Black and white image of three story commercial building with card parked out front parallel to sidewalk. Signage on building reads "Paul Koby photographer" and "Wursthaus"
Photo courtesy of the Cambridge Historical Commission

Compiled by Deb Mandel, 2022


1917 – 1996


4 JFK St., Harvard Square (Formerly Boylston St.)

11 Prospect Street, Central Square  


Located in the heart of Harvard Square, the Wursthaus was a popular gathering spot. In 1927, it advertised “palate ticklers,” such as “fancy stuffed fruit, imported German gingerbread, fancy imported delicatessen goods,” staples such as sauerbraten and schnitzel, Black Forest steak and imported beers and party catering. Its sensibility varied little in 79 years. Wursthaus was located next door to The Tasty in the now-demolished Read Block building. 

In 1942, the restaurant was bought by “the unofficial Mayor of Cambridge,” Frank N. Cardullo, and continued to specialize in German and American style dishes, prepared by a “corps of hotel trained chefs.” They also served traditional dinners for Thanksgiving and St. Patrick’s Day. In 1948, Cardullo launched the “Wursthaus To Tour House” policy, a home service of delicious cooked meals,” geared for “people who work all day, and students occupied with their studies.” Food was to be delivered “in a new station wagon.”

Notable patrons of Wursthaus included Harvard President Derek C. Bok, The Aga Khan, and Labor Secretary Robert B. Reich. In 1961, the Wursthaus opened a second location at 11 Prospect Street  in Central Square, where they offered “the same food and friendly service that you have always enjoyed.”

In 1964 Frank Cardullo accepted the Coffee Brewing Institute of Massachusetts’ prize “for the brewing of the finest cup of coffee” and “for the cleanliness of utensils used in the making of the coffee.”  “Untitled.” The Cambridge Chronicle, 4 June 1964, p.15. 

Black and white newspaper photo of two smiling men in suits. Man on right looks at camera and holds a document.
In 1967, Massachusetts Governor John A. Volpe presented a citation to Frank Cardullo at the Wursthaus commemorating the restaurant’s 50th anniversary.  “Untitled.” The Cambridge Chronicle, 29 June 1967, p.8. 

In 1974, the Wursthaus  won a Silver Award in the German menus category of the National Restaurant Association’s Menu Ideas Exchange Contest. In 1975 and 1977, The Wursthaus was the recipient of a Bronze Award in the National Restaurant Association in the wine and beverage category.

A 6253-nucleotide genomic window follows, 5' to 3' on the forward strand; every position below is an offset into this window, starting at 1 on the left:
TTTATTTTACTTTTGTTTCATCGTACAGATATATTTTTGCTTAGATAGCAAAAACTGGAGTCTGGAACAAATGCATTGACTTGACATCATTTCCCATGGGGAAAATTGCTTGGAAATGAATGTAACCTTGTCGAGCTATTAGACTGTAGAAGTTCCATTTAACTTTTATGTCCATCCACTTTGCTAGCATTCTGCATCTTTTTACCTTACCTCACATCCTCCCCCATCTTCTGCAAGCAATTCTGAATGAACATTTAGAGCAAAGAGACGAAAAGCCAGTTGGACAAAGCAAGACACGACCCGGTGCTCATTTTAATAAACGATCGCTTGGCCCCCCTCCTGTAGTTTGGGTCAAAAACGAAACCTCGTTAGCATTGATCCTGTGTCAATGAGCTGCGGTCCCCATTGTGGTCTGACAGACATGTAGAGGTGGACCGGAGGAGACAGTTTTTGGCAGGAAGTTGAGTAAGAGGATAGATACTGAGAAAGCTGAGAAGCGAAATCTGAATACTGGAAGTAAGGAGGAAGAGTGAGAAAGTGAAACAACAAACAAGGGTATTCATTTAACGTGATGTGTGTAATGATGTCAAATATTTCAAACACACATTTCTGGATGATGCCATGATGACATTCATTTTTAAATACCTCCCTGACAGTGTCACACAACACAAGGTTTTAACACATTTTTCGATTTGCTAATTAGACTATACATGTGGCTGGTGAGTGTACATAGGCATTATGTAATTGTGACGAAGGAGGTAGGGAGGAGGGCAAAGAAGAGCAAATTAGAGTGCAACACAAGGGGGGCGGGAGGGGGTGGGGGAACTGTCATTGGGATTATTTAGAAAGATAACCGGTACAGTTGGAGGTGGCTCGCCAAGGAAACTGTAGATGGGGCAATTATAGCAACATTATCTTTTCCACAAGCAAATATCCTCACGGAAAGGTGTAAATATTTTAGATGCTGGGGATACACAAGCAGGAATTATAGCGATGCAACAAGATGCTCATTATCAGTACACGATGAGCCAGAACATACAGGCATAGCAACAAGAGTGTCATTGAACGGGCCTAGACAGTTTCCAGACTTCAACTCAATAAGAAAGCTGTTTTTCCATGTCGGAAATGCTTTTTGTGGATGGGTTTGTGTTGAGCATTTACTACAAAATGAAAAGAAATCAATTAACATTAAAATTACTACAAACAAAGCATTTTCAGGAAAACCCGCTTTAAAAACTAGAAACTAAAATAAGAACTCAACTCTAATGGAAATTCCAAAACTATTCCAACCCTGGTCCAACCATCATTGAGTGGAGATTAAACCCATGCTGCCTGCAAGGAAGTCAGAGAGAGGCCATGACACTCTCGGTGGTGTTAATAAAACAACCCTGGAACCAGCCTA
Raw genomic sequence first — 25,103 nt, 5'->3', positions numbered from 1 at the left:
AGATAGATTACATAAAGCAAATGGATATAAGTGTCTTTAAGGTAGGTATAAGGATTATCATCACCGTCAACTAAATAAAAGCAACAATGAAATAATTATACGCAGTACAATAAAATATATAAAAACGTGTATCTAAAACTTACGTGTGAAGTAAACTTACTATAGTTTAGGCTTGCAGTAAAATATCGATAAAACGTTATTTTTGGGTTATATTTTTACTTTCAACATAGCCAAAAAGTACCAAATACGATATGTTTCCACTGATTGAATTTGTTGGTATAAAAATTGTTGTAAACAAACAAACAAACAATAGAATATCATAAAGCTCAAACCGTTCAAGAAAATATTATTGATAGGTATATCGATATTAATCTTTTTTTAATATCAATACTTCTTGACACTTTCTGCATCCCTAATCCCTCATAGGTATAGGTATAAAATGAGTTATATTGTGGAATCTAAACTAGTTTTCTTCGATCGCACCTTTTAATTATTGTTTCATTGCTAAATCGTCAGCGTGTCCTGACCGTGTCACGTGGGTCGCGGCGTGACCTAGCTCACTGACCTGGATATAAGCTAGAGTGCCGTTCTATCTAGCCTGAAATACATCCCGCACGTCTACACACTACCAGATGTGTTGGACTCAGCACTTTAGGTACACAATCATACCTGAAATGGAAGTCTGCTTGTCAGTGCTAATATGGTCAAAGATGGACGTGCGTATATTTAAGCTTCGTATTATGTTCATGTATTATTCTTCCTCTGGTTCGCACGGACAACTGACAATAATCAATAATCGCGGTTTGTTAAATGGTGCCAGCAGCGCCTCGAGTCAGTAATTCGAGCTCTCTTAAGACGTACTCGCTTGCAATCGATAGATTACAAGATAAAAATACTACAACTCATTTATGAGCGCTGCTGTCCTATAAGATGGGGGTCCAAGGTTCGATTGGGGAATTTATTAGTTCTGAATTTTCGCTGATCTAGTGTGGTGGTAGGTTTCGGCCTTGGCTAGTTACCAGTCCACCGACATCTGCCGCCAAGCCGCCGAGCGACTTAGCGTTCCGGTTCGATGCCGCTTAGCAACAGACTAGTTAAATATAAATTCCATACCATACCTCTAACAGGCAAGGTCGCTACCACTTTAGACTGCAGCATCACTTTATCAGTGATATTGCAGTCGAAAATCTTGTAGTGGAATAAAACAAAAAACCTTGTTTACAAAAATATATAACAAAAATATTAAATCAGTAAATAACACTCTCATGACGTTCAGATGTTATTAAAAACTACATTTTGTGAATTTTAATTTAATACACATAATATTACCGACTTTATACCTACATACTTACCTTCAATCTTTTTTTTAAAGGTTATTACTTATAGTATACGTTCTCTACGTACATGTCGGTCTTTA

In 1977, the Wursthaus began offering menus in Braille to assist clientele who were blind. In 1986, the Cambridge City Council backed a two-year-old order to approve placement of 10 tables, with chairs and umbrellas, on the MBTA plaza outside its establishment.

In the mid-1980’s, the Wursthaus brought in more than $3 million a year, but the health-conscious, non-bratwurst eating masses of the ’90s, along with renovations to the Read building, led to falling revenues. Frank Cardullo filed for bankruptcy in January 1993 and the Wursthaus closed on July 31, 1996.

Black and white newspaper photo of a man in black suit and tie with white hair smiling at camera. He is resting his left arm on a bar.
Frank Cardullo in 1993. Photo by Jane Tyska. Miller, Amy. “Squarely Business: Wursthaus May Have to Close.”  The Cambridge Chronicle, 25 March 1993, p.13. 

 On October 25,1997, Frank N. Cardullo died at age 82. Throughout his career he had been very active in civic affairs. Friends and family created a scholarship in his name to be awarded to a Cambridge Rindge and Latin School graduating senior who plans to pursue a career in the culinary arts.

A gastropub called the Russell House Tavern opened in the Wusrthaus’s location, taking the name of the 19th century Harvard furniture dealer that once stood here. 



Cardullo, Frank. Jr. Peeking Through the Hole of a Bagel or Behind a Hot Pastrami: The Life and Times of a Restauranteur. 1990.

Lotman, Mo. Harvard Square: An Illustrated History Since 1950. New York, Stewart, Tabori & Chang. 2009.


“Advertisements.” The Cambridge Tribune, 1 January 1927, p.5

”Advertisements.” The Cambridge Chronicle, 23 February 1961, p.17. 

“Business: Late Wursthaus Owner Honored.” The Cambridge Chronicle, 15 January 1998, p.18.

Cambridge Rambler: ​“Braille Menus Now Available at Wursthaus.”  Boston Herald American, 23 April 1977, p.21.

Ehrenfeld, Tom.  “On Food: Great Atmosphere Mit Mediocre Food” Fax,  29 March 1988, p.13. 

Miller, Amy. “City Side: Wursthaus Closes After 80 years.”

The Cambridge Chronicle 15 August 1996, p.3.

Miller, Amy. “Food Finds: Worldly Wursthaus Hits the Spot with German Accent.” The Cambridge Chronicle, 5 August 1993, p. 18.

Miller, Amy. “Squarely Business: Wursthaus May Have to Close.”  The Cambridge Chronicle, 25 March 1993, p.13. 

“Square Institution Bankrupt.” Harvard Crimson, August 2, 1996

“Untitled.”The Cambridge Chronicle, 4 June 1964, p.15. 

“Untitled.” The Cambridge Chronicle, 29 June 1967, p.8. 

“Untitled.” The Cambridge Chronicle, 9 May 1974, p.10. (winning of Silver Award from National Restaurant Association)

Weaver, Jay, “Wursthaus Tables to Stay in Plaza.” The Cambridge Chronicle, 11 September 1986, p.3.

“Wursthuas “Carte De Jour Right In Your Own Home.” The Cambridge Chronicle, 16 September 1948, p.9.

“Wursthaus Honored.” The Cambridge Chronicle, 12 May 1977, p.11.